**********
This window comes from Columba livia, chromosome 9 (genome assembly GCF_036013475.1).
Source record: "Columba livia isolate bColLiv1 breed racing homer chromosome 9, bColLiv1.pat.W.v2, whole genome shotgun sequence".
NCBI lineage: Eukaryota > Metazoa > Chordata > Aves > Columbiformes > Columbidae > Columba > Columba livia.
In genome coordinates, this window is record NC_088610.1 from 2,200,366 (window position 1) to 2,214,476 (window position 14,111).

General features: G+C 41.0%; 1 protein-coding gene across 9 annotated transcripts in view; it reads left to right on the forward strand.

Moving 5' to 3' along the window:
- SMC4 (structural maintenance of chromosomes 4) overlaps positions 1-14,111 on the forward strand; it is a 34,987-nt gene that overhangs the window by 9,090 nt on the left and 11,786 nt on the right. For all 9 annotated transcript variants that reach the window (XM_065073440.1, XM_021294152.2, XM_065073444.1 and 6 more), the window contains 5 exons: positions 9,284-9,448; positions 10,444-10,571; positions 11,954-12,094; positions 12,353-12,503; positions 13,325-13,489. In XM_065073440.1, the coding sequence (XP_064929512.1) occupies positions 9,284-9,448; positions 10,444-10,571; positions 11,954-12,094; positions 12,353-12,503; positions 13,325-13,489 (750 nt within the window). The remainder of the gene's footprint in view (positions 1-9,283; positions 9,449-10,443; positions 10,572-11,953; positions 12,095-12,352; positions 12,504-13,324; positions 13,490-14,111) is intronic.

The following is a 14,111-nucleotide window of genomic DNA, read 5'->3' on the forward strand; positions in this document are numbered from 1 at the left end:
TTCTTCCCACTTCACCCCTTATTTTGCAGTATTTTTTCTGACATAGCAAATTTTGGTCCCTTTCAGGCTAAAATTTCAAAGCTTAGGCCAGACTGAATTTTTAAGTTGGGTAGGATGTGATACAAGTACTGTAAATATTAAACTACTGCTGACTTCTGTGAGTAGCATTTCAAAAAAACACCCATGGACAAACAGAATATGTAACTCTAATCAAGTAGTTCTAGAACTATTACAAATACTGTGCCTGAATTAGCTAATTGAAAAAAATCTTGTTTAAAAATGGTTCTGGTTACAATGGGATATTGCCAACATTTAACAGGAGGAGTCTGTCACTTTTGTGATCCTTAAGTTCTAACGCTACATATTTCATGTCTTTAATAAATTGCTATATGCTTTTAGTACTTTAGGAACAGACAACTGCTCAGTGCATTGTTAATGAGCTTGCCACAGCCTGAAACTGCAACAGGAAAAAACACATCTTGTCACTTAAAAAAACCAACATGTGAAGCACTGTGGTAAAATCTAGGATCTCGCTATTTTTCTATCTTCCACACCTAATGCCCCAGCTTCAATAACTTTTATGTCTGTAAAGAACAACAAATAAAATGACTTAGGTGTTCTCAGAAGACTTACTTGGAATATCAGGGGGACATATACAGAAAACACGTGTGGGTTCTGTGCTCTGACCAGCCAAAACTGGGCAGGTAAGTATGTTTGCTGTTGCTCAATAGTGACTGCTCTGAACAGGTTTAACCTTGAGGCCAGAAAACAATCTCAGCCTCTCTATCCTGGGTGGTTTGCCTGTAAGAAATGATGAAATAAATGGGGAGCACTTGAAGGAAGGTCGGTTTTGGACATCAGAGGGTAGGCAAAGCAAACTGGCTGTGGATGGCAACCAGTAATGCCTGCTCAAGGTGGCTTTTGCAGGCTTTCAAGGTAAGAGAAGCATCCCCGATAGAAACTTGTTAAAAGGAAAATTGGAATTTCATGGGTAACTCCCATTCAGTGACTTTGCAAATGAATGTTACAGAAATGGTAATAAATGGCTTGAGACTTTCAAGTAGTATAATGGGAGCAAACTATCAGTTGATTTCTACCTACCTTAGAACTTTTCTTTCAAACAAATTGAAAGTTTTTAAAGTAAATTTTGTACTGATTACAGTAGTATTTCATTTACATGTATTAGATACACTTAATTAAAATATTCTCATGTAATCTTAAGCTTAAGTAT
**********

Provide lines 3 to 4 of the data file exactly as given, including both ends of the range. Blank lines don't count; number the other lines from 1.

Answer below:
NCBI lineage: Eukaryota > Metazoa > Chordata > Aves > Columbiformes > Columbidae > Columba > Columba livia.
In genome coordinates, this window is record NC_088610.1 from 2,200,366 (window position 1) to 2,214,476 (window position 14,111).